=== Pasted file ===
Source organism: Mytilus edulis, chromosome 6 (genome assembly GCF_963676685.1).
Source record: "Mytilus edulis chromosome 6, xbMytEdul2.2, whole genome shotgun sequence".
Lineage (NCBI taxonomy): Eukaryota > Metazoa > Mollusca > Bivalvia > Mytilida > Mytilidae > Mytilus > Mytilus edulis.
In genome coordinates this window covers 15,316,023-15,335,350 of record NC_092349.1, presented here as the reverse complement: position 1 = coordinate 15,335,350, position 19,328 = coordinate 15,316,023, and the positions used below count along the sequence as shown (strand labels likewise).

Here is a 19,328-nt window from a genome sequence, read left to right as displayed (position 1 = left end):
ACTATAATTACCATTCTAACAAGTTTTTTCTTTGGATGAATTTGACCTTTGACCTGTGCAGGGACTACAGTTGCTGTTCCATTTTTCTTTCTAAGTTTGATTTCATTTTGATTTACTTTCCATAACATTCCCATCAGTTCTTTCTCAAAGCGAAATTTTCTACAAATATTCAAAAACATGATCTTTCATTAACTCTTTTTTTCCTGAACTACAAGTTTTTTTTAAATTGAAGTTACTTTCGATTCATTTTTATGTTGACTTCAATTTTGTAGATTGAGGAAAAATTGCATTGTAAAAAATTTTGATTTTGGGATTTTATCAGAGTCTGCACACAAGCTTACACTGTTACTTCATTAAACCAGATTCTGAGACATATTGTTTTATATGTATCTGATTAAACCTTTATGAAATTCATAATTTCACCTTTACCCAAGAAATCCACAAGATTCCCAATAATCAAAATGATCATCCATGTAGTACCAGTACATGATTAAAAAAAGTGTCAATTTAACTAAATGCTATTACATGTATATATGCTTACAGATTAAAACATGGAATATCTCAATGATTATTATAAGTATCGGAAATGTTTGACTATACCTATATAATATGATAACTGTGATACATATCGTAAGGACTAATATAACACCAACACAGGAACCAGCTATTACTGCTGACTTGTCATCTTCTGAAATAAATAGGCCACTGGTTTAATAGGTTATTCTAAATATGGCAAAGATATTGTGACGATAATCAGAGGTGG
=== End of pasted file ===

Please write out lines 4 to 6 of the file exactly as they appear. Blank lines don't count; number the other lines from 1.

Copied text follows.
In genome coordinates this window covers 15,316,023-15,335,350 of record NC_092349.1, presented here as the reverse complement: position 1 = coordinate 15,335,350, position 19,328 = coordinate 15,316,023, and the positions used below count along the sequence as shown (strand labels likewise).

Here is a 19,328-nt window from a genome sequence, read left to right as displayed (position 1 = left end):
ACTATAATTACCATTCTAACAAGTTTTTTCTTTGGATGAATTTGACCTTTGACCTGTGCAGGGACTACAGTTGCTGTTCCATTTTTCTTTCTAAGTTTGATTTCATTTTGATTTACTTTCCATAACATTCCCATCAGTTCTTTCTCAAAGCGAAATTTTCTACAAATATTCAAAAACATGATCTTTCATTAACTCTTTTTTTCCTGAACTACAAGTTTTTTTTAAATTGAAGTTACTTTCGATTCATTTTTATGTTGACTTCAATTTTGTAGATTGAGGAAAAATTGCATTGTAAAAAATTTTGATTTTGGGATTTTATCAGAGTCTGCACACAAGCTTACACTGTTACTTCATTAAACCAGATTCTGAGACATATTGTTTTATATGTATCTGATTAAACCTTTATGAAATTCATAATTTCACCTTTACCCAAGAAATCCACAAGATTCCCAATAATCAAAATGATCATCCATGTAGTACCAGTACATGATTAAAAAAAGTGTCAATTTAACTAAATGCTATTACATGTATATATGCTTACAGATTAAAACATGGAATATCTCAATGATTATTATAAGTATCGGAAATGTTTGACTATACCTATATAATATGATAACTGTGATACATATCGTAAGGACTAATATAACACCAACACAGGAACCAGCTATTACTGCTGACTTGTCATCTTCTGAAATAAATAGGCCACTGGTTTAATAGGTTATTCTAAATATGGCAAAGATATTGTGACGATAATCAGAGGTGG